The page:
Monday, November 8, 2010

Day 25 - The Budget

I hope to share with you some of my favorite blog posts from the last ten months. This post about budgeting was my way of saying I had a real wake-up call happen. Sometimes you can trick yourself into thinking you are "going without" when you really aren't. Enjoy!

 The Total Money Makeover: A Proven Plan for Financial FitnessHow exactly do you figure out what you should and shouldn't budget for? Prior to starting the $60K Project, I was a cult-like follower of Dave Ramsey's Total Money Makeover. I created envelopes for my expenses and stuffed them with cash, canceled my credit cards and listened to Dave's three hour radio show almost every day. I religiously saved up for Christmas gifts, auto expenses and vet bills a little bit at a time each month and had my $1,000 emergency fund in place. But even though I consider myself to have made tremendous progress ($22,000 paid off in 18 months!), I still feel like I may have missed the mark somewhere in the process.

Also included in my budget each month was $120 for spending money, $200 for eating out/entertainment and $25 for gifts. Oh yeah, and did I mention that I thought saving up $1,000 for Christmas presents seemed reasonable? And might I mention that Mike and I were not doing the Ramsey Plan together - it was just me. So I was trying to balance paying off debt while maintaining a life with someone who didn't necessarily overspend (by any means) but also didn't feel any need to be especially frugal either.

In a way, I was fooling myself a little bit. I smugly thought that I "got" the Ramsey Plan and "lived like no one else so I could live like no one else." I realize now that I would pick and choose the elements of the plan that were convenient for me at the time. I was also over-saving and over-budgeting for certain items, resulting in considerably less money to put towards my debt snowball - and living a relatively comfortable way of life. Considering my income and comparing my payoff timeline to callers on Dave's show, my performance was below average.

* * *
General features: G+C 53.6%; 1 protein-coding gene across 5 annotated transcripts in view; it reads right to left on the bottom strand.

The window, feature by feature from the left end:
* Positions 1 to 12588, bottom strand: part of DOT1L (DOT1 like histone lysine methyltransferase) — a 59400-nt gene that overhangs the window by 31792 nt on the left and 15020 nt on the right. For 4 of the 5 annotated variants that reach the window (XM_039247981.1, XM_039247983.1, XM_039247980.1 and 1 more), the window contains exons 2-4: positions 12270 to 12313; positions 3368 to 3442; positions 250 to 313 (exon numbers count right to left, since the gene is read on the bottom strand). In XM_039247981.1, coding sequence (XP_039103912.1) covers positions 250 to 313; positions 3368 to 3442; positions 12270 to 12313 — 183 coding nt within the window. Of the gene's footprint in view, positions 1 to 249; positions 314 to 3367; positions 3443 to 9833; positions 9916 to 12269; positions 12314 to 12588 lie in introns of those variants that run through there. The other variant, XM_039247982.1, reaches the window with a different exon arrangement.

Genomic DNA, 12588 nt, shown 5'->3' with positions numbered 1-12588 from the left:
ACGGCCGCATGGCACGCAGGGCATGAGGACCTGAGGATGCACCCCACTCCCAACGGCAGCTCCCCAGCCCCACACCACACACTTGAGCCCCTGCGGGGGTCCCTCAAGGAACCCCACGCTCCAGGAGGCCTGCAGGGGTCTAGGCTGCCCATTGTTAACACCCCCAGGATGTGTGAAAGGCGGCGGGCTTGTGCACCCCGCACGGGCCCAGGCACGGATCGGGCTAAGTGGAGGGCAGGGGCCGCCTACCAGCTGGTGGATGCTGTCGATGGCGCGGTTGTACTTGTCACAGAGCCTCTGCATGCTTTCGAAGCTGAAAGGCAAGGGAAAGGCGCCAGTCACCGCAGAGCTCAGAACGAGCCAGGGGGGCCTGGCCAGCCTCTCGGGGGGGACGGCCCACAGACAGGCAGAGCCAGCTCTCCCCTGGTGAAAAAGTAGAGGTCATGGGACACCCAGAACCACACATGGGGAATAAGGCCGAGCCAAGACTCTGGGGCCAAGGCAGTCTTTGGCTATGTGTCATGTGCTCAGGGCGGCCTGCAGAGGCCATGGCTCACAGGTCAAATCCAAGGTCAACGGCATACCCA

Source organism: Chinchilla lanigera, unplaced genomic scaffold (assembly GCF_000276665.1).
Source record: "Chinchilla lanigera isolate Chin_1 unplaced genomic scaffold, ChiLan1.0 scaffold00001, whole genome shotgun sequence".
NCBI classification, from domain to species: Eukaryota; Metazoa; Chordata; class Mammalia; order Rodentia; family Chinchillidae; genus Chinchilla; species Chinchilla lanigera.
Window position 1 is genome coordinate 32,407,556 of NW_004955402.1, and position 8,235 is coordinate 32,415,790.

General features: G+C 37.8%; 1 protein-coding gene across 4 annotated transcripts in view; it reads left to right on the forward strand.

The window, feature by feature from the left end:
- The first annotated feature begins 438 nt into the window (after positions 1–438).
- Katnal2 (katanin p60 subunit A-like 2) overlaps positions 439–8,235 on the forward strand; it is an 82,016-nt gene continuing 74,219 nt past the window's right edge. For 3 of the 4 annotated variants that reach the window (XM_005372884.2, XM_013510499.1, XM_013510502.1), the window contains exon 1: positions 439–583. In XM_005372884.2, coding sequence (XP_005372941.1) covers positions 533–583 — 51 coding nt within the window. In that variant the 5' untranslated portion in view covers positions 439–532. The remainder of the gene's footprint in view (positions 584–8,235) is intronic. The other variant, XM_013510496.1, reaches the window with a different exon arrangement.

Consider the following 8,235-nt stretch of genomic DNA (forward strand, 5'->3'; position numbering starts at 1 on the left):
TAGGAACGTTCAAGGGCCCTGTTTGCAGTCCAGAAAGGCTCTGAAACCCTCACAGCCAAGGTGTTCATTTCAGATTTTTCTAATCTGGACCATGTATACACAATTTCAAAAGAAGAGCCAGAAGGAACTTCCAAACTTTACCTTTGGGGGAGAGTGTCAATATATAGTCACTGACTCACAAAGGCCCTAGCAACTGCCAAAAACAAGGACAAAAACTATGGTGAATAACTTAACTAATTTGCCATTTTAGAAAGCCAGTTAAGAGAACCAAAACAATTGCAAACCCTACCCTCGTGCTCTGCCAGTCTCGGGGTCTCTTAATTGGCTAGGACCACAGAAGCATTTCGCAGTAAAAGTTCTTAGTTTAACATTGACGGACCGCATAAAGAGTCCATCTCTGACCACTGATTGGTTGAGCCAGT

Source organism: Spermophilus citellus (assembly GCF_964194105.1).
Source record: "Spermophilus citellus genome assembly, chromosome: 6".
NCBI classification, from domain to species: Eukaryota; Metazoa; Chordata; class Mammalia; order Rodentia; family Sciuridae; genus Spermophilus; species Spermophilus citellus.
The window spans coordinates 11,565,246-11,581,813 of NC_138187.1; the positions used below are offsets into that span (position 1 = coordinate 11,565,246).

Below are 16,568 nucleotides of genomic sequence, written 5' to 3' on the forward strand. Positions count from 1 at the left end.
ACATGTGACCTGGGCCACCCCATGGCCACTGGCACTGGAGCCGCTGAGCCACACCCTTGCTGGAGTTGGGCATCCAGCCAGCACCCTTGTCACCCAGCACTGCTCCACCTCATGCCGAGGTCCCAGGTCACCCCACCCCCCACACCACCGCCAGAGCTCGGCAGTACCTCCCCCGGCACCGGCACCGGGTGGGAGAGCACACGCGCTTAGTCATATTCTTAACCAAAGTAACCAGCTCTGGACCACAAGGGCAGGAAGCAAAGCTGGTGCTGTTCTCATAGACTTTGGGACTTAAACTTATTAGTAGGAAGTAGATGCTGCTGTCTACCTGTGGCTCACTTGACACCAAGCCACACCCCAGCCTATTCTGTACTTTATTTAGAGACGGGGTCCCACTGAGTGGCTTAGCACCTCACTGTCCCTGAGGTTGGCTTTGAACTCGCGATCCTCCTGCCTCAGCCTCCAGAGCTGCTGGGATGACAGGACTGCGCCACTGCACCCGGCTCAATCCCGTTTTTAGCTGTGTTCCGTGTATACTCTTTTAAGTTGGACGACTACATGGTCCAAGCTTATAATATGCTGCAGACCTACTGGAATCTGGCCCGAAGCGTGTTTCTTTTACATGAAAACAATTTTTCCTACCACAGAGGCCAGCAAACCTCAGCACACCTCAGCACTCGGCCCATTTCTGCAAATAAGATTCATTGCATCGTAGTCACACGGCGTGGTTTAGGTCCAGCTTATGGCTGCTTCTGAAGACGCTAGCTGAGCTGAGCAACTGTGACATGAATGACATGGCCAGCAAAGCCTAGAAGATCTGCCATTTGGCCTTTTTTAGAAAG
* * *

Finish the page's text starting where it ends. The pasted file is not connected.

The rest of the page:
So what have I learned so far? 

If I budget for it, I will spend it. Whether I saved $500 or $1,000 for Christmas, the total amount will be spent. Same with my "spending money", entertainment, gifts, etc. That Starbucks grande cinnamon dolce latte is a lot easier to buy when in my head it appears to be within the budget. Going forward I do not have a spending money, gift or Christmas envelope that I diligently throw money into. I carry very little cash in my wallet and I only budget for essentials. There is no play money anymore. Instead of stockpiling wads of money for "emergencies" or having a little too much spending money for frivolous purchases, I throw it all towards debt. 

Eating out is not essential. Dave Ramsey always talks about how the only way you should see the inside of a restaurant on his plan is if you're working there. I didn't really take that to heart until this past month. Trust me - it is not easy. I get a lot of enjoyment out of my nights out at great restaurants and this past weekend I was going through withdrawal while watching a 30 Rock marathon (thankful for Internet) and eating a homemade - yet fairly tasty - cheeseburger. But by cutting out the eating out part of our lifestyle we easily save $500 - most likely more when you account for lunch, coffee, dessert. That alone is $6,000 a year or 10% of our total debt payoff goal.

Your family needs to be on the same page. Being accountable to someone other than myself is a real motivator. It makes me think twice about grabbing a slice of pizza for lunch or a coffee and bagel in the morning because now I have someone to answer to other than myself who scrutinizes every transaction. On my own, I wouldn't have thought twice about it. I hate to say it but it's nice to know that Mike will give me a hard time and vice versa. It is a nice checks and balances system.

So I continue to thank Dave in all his infinite wisdom (and superior marketing ability) and have vowed to re-learn what his baby steps are REALLY all about. And some day in the near future I hope to yell "I'mmmmm debttttt freeeeeee" at the top of my lungs.

Stay tuned,
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